Appreciation for the Brooklyn-born, Haitian-American artist has come from rappers like Nas, J. Cole, Lil Wayne, Rick Ross, and of course Jay Z, who has periodically name-dropped the painter in a plethora of rhymes, for example in the 2011 song ‘Illest M*****F****** Alive’  with Kanye West ‘When I say it then you see it, it ain't only in the music / Basquiats , Warhols serving as my muses’. The prominent rapper also posed alongside his wife Beyoncé Knowles in front of Basquiat’s artwork ‘Equals Pi’ for Tiffany & Company’s fall 2021 Campaign, which got the art world talking. In turn, Nas has dropped Basquiat’s name in a clear alignment of the crowning and royal status of street culture over ‘fine’ culture in the 2008 single ‘Ain’t I’ featuring Timbaland, where he raps ‘Promised land, I picture Porsches, Basquiat portraits/ Pinky rings, realistic princesses, Heiresses bunch a King and Queens’.

Figure 2. Beyoncé and Jay-Z - and ‘Equals Pi’ by Jean-Michel Basquiat - in the Tiffany & Company Fall 2021 Campaign.
  1. Complex Magazine’s 2012 February/March Issue Cover Story

Not only is Basquiat’s ideology, iconography and vision referred to in pop culture, but even his actual physical appearance, which of course embodies the initial concepts in a literal way, from canadian musician The Weeknd wearing a similar hairstyle as Basquiat in the initial years of his career, to album and magazine covers. An example of the latter is Complex Magazine’s 2012 February/March Issue Cover Story for Jeremy Scott x A$AP Rocky, a homage to the Warhol/Basquiat boxing poster for their 1985 joint exhibition in New York. 

Figure 3. Left: Complex Magazine’s 2012 February/March Issue Cover Story. Right: Warhol/Basquiat promotional poster for 1985 joint exhibition.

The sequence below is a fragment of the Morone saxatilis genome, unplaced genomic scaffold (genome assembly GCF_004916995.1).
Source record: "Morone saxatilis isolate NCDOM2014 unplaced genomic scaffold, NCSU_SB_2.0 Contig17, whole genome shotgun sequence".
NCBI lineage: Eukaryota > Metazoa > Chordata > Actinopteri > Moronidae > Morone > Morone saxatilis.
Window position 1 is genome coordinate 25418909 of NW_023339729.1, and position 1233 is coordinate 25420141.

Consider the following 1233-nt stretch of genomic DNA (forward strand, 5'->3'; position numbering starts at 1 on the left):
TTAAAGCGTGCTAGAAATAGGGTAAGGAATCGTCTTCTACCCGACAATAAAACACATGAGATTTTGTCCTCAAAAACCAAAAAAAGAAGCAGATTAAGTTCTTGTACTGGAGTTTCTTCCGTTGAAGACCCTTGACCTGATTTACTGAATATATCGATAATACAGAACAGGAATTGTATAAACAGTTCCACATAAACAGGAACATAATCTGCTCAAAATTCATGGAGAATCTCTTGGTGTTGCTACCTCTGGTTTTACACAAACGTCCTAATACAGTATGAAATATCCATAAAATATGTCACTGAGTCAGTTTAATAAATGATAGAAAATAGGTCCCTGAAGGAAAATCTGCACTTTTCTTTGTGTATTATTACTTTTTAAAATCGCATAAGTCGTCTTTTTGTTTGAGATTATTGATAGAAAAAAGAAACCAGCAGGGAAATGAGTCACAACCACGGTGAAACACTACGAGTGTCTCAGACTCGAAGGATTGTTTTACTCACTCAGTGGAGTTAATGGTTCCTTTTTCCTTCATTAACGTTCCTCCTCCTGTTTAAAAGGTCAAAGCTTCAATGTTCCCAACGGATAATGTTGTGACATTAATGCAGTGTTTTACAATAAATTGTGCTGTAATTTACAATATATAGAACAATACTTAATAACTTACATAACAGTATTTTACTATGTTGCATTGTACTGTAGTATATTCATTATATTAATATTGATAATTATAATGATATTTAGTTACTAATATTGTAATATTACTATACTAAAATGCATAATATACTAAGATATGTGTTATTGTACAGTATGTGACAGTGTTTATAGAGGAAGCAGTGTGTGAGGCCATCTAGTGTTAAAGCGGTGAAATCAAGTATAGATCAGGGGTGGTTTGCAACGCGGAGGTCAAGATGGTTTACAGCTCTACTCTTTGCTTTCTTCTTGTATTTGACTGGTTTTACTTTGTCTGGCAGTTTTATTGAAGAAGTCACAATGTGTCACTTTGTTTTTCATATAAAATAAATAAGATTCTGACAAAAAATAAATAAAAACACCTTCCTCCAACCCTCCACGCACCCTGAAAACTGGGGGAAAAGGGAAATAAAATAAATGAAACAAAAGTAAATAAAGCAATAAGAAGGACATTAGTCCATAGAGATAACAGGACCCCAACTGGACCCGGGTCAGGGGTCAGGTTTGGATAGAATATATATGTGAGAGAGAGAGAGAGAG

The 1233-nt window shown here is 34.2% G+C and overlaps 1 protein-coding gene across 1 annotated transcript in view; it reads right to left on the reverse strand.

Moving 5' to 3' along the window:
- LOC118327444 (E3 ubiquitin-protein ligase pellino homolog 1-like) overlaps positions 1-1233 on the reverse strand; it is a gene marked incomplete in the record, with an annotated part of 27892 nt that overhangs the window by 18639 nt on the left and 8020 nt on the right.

1. Reebok Classics’ Basquiat Product Line, 2009

Reebok originally introduced the product line as a homage to the artist. When American producer Swizz Beatz - who has been compared in interviews to Basquiat himself - signed on as the International Creative Director of Reebok Classics, he included the stipulation that he had full licence over the line and could expand it at will. 

  1. ‘Jean-Michel Basquiat - The Radiant Child’ Documentary, 2010

Directed by Basquiat’s friend, filmmaker Tamra Davis, the documentary is named as the children’s book written by Javaka Steptoe to introduce the artist to the next generation. It is a thoughtful portrait of the renowned artist, featuring extensive interviews conducted by Davis in order to reveal how Jean-Michel dealt with being a black artist in a predominantly white field. The film also explores his rise in the art world, which led to his close relationship with Andy Warhol and sheds a light on how the young talent coped with acclaim, scrutiny and fame.


Figure 4. Jean-Michel Basquiat, No Name (1982) Courtesy of Montero Art Gallery


  1. Sotheby’s exhibition ‘I Like it Like This’ curated by Drake, 2015

In a partnership exploring the connection between art and music, in 2015 Drake curated a Sotheby’s exhibition called ‘I like it Like This’, in which 21 works total were paired with hip-hop and R&B songs. The concept of the collaboration was to draw a bridge between the prestigious and sometimes exclusionary world of art with the youth-driven culture behind modern-day music. Viewers would walk up to Basquiat’s ‘Black’ and ‘Jazz’ paintings, to hear Yo Gotti and 8 Ball’s ‘Gangsta Party’ blast from Beats by Dre headphones that were provided. The music was selected by Drake in order to compliment the pieces by black American contemporary artists like Basquiat and Kara Walker, among others, in a sensory amalgamation of expression.

Discover here Jean-Michel Basquiat’s available works on Kooness.


Cover Image: Jean-Michel Basquiat, Notary (1983)

Written by Zara Colombo